“Money Matter$,” New Era, Sept. 2004, 34
I used to keep all my money in my sock drawer. It was really simple to budget: when I ran out, well, I ran out. But managing my money from my dresser drawer forever just wasn’t realistic. I found that out when I got my first job and then again when I went away to college. My expenses seemed to skyrocket, and keeping track of my money was no longer an easy task. I wanted to be better at managing my money, but setting up a budget at that point appeared overwhelming. If only I had known how easy and important it is.
You may not have a lot of money right now, but learning how to take care of money now can keep you out of financial trouble later. Although there is no set way to manage your money, there are set principles to guide you. Here are seven valuable tips:
1. Pay your tithing first.
Paying tithing tests your faith and obedience. You will be blessed for paying it. The Lord may not send you a check in the mail, but He has promised that when blessings do come, they will be so great that there will not be room enough to receive them (see Mal. 3:10).
2. Spend less than you earn.
“The key to spending less than we earn is simple—it is called discipline,”1 said President N. Eldon Tanner (1898–1982), of the First Presidency. Many people think the key to having more money is making more money. But more often than not, the more money they make, the more they spend. You’ll save more by spending less, and that takes discipline.
Spending less than you earn is especially important if you have a credit card. Make sure you have enough money to pay for whatever you charge on a credit card. Keep a small limit on your credit card. And try not to buy things on credit when you’re upset or not in the right frame of mind to evaluate your spending. The interest you’ll pay can really hurt.
3. Learn to distinguish between wants and needs.
Take a moment to think about the things you cannot physically survive without: water, food, clothing, shelter. Most often, the problem is not that we need more, but that we want more. For example, you need food and you have some in the fridge, but you want to eat out. You need shoes and you have some, but you’re tired of them and you want a new pair.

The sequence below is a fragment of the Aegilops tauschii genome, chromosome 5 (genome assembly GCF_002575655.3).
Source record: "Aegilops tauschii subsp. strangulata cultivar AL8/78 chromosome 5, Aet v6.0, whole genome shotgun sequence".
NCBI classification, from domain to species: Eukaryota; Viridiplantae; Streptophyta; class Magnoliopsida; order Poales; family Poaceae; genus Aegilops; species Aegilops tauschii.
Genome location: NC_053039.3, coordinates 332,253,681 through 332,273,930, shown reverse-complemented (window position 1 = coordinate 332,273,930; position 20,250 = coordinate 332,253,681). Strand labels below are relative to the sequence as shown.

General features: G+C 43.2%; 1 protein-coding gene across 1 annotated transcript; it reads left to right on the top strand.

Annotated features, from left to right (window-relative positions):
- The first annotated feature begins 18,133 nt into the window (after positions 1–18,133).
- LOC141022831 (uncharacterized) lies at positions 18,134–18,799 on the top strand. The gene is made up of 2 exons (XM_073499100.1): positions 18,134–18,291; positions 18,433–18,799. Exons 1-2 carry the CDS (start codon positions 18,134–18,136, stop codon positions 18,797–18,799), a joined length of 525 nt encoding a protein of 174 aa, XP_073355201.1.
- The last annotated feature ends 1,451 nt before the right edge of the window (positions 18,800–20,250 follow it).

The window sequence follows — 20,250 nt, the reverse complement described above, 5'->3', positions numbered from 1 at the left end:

It’s okay to buy things you want, but when your wants come before your needs, it’s easy to fall into debt.
4. Learn how to work.
President David O. McKay (1873–1970) said, “The privilege to work is a gift, the power to work is a blessing, the love of work is success.”2 If you want to be financially stable, be willing to work.
5. Pay yourself.
First pay tithing, then save some money. After paying 10 percent to the Lord’s Church, it is wise to set aside at least 10 percent for yourself in savings. Rainy days occur more often than you may think—and usually come without warning.
Say you buy a used car. At first it runs well. Then the car’s transmission fails, and the repair costs more than you earn in several months. To be ready for the unexpected, regularly save some money.
6. Get an education.
Generally, the more education employees have, the more they get paid. President Gordon B. Hinckley reminds us that “the Lord wants you to educate your minds and hands, whatever your chosen field. Whether it be repairing refrigerators, or the work of a skilled surgeon, you must train yourselves. … There can be no doubt, none whatever, that education pays.”3